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Vertebrate reproductive science and technology

Female reproductive tract fluids: composition, mechanism of formation and potential role in the developmental origins of health and disease

Henry J. Leese A E , Sasha A. Hugentobler B C , Susan M. Gray A D , Dermot G. Morris B , Roger G. Sturmey A , Sarah-Louise Whitear A and Joseph M. Sreenan B
+ Author Affiliations
- Author Affiliations

A Department of Biology, University of York, P.O. Box 373, York, YO10 5YW, UK.

B Teagasc, Animal Production Research Centre, Mellows Campus, Athenry, Galway, Ireland.

C Present address: Euresearch Head Office, P.O. Box 7924, CH-3001, Bern, Switzerland.

D Present address: Hull IVF Unit, The Women and Children’s Hospital, Hull Royal Infirmary, Anlaby Road, Hull, HU3 2JZ, UK.

E Corresponding author. Email:

Reproduction, Fertility and Development 20(1) 1-8
Published: 12 December 2007


The oviduct and uterus provide the environments for the earliest stages of mammalian embryo development. However, little is known about the mechanisms that underlie the formation of oviduct and uterine fluids, or the extent to which the supply of nutrients via these reproductive tract tissues matches the nutrient requirements of early embryos. After reviewing our limited knowledge of these phenomena, a new experimental paradigm is proposed in which the epithelia lining the endosalpinx and endometrium are seen as the final components in a supply line that links maternal diet at one end and embryo uptake of nutrients at the other. When considered in this way, the oviduct and uterine epithelia become, for a few days, potentially the most critical maternal tissues in the establishment of a healthy pregnancy. In fulfilling this ‘gatekeeper’ role, female reproductive tract fluids have a key role in the ‘developmental origins of health and disease’ concept.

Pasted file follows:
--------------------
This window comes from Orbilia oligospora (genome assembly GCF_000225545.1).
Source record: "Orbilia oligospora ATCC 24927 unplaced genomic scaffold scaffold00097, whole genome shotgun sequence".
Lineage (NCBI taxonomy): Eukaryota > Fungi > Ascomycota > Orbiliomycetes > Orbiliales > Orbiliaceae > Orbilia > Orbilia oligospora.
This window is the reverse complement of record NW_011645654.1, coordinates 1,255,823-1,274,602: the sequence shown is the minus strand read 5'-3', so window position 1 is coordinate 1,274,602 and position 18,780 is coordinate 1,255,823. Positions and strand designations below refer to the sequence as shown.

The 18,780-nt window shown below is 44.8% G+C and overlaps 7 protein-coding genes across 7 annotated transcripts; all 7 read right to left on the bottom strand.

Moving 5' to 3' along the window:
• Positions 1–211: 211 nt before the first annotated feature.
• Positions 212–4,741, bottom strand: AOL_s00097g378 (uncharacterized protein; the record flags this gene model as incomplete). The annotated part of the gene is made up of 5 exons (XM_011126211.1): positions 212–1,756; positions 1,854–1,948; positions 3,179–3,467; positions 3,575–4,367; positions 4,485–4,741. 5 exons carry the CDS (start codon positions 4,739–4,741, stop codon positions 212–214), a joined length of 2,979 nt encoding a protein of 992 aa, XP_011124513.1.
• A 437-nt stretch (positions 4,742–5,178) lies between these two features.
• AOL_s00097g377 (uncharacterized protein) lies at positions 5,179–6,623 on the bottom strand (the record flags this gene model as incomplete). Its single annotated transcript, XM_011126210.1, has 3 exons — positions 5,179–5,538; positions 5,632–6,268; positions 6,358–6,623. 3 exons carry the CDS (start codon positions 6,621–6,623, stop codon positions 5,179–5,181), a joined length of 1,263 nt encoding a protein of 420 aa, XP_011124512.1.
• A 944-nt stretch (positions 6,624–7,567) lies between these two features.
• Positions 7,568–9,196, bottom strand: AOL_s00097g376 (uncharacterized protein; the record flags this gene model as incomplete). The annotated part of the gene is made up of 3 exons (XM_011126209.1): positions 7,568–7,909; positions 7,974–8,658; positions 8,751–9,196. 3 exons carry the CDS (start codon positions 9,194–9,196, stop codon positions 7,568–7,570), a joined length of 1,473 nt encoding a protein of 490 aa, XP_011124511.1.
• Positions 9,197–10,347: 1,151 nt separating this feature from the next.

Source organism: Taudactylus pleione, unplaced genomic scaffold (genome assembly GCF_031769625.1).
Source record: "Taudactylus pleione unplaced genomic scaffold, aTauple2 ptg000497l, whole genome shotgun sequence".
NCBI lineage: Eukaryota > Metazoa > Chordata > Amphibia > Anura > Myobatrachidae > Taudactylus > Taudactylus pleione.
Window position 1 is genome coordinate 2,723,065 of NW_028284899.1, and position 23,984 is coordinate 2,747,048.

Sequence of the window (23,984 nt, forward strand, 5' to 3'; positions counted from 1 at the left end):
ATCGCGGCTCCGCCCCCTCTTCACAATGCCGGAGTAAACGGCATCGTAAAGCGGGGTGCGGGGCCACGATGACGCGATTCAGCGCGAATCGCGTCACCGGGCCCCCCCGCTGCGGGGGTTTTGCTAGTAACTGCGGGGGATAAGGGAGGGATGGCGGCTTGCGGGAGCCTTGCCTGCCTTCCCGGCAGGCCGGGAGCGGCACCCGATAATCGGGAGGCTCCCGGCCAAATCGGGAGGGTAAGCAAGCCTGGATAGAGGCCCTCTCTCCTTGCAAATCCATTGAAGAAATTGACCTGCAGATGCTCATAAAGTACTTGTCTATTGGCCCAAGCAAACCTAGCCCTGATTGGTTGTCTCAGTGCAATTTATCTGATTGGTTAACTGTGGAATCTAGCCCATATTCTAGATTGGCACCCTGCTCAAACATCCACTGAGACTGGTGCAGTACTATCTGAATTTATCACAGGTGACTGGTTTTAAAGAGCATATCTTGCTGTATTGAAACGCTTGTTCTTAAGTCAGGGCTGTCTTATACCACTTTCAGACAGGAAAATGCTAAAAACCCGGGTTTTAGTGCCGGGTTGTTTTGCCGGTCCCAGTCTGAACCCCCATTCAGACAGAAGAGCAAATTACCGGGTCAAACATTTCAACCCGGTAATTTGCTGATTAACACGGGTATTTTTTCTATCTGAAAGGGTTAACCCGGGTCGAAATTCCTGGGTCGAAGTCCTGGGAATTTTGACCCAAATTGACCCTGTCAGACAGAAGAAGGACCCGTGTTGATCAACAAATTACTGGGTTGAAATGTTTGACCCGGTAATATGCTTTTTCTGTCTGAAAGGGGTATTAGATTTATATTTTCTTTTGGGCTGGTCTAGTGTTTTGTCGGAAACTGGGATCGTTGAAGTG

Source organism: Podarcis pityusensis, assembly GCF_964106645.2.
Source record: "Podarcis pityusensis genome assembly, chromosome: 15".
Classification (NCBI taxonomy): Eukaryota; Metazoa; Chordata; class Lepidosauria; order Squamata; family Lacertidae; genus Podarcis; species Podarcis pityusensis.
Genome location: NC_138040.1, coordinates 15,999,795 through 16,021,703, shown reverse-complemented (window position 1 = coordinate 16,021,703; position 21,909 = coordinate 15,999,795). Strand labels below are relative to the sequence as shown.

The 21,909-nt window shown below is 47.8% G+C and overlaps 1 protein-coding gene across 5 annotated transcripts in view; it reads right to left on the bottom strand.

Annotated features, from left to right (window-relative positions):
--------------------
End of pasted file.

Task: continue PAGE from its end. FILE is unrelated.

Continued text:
H. J. Leese, acknowledges support from the UK Medical Research Council, R. G. Sturmey from the Epidemiology and Genetics Unit, Department of Health Sciences, University of York, UK, and S.-L. Whitear from the UK Biotechnology and Biological Sciences Research Council and ANGLE plc.


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